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US importer of specialty citrus from Sicily feels shortage of blood oranges
There’s a smaller orange crop for Brazil, Europe and domestically in the US, which has caused the predicted global orange production for 2017/18 to plummet about 4 metric tonnes, according to a report released this month from the United States Department of Agriculture. Tangerines and lemons grown in Sicily for juice processing are still in good supply, however blood orange has dropped in production, which has temporarily stopped shipping to some importers.
Dream Foods, which receives premium lemon, tangerine and blood orange organic and conventional juices from Sicily, has felt the shortage of blood oranges. “We’re not importing Italian Volcano® Blood Orange juice at the moment, which is the first time this has happened since we launched the product in 2003,” says John Stachela. The company should start shipping it again from Sicily in March. He says the cause was the weather. “Flooding in Sicily damaged the last crop so it pushed things out farther than we normally operate.”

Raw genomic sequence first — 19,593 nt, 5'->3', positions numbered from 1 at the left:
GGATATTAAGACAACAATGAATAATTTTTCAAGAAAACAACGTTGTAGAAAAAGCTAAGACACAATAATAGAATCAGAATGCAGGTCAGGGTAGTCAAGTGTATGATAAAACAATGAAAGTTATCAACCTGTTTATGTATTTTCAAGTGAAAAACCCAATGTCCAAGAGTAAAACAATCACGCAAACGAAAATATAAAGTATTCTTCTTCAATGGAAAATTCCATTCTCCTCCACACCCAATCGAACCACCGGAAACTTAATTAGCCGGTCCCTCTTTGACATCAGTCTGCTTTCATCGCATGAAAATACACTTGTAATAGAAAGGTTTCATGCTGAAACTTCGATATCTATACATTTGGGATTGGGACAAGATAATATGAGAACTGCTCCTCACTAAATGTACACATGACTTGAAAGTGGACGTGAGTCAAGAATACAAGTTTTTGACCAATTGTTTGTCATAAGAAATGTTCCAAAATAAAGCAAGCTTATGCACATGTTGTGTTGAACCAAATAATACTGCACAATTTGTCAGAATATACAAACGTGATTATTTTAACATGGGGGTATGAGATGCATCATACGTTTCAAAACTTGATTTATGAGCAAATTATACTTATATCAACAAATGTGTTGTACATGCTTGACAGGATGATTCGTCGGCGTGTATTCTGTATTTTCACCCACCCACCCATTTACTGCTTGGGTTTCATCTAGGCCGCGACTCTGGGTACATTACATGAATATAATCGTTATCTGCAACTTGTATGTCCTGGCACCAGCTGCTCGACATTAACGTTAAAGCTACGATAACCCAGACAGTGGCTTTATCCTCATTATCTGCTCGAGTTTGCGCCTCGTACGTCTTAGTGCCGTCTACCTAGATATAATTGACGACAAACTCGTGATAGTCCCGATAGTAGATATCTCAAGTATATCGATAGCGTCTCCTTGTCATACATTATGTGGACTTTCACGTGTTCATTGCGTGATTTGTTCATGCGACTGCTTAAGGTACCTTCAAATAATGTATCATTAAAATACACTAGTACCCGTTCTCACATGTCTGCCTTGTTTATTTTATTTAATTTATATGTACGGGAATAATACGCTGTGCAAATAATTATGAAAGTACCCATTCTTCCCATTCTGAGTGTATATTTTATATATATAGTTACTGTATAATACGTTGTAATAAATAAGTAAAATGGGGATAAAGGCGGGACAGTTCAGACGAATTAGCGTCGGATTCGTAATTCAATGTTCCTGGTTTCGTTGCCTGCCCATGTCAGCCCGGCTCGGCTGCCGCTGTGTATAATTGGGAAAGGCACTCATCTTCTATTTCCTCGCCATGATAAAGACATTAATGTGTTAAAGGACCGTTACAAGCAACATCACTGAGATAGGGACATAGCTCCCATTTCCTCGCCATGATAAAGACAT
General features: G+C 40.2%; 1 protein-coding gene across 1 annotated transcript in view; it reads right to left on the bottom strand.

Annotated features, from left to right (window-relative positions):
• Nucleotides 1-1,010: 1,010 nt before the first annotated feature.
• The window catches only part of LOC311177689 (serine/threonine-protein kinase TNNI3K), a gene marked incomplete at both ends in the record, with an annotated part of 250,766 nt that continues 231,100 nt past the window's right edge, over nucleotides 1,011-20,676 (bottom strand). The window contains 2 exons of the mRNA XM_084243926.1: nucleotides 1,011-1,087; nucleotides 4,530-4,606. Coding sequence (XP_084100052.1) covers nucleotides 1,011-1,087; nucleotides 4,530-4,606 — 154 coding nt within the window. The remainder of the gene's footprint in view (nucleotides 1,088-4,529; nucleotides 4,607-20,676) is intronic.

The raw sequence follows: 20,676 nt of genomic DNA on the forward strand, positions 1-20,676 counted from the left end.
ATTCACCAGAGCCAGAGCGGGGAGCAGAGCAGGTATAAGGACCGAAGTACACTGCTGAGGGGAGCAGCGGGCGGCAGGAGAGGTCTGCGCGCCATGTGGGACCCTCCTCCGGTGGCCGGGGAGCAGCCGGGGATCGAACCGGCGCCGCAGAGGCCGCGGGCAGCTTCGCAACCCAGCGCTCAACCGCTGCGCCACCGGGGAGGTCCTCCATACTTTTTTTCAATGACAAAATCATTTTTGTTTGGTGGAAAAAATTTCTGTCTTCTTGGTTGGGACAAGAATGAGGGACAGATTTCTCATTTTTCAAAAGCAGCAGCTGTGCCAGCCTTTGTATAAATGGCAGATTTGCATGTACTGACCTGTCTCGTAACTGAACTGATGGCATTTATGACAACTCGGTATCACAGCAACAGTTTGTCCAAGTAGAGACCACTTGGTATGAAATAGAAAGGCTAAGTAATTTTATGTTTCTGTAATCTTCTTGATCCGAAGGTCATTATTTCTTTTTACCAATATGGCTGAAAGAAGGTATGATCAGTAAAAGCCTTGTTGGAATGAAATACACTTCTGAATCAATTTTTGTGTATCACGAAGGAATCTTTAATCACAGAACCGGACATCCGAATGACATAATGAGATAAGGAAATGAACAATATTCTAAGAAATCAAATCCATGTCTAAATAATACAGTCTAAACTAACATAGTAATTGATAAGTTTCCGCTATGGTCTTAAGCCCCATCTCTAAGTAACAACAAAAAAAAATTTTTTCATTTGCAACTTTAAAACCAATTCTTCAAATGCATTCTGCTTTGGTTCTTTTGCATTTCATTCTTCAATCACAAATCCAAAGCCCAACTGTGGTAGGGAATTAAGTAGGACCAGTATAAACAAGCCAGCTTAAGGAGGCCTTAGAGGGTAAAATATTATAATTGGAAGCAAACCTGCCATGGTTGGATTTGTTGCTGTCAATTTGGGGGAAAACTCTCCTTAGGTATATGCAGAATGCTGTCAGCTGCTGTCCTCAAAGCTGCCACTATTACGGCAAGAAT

Lime and lemon are 100 percent fresh squeezed, and best used for cooking, adding to cocktails and beverages or making salad dressings and desserts. The blood orange and tangerine juices are sold ready-to-drink but also have applications in cocktails and cooking. Lime juice is sourced from Mexico and South America since the fruit doesn’t grow commercially in Sicily.
Sicilian lemons are a different variety, with a slightly sweeter taste. Stachela says, “the citrus grown in the region is unique, with intense flavor and aroma. Groves are located near Mount Etna, an active volcano. In that region the volcanic ash is extremely rich for the soil. That combined with warm coastal days and cool nights is ideal for growing citrus.”
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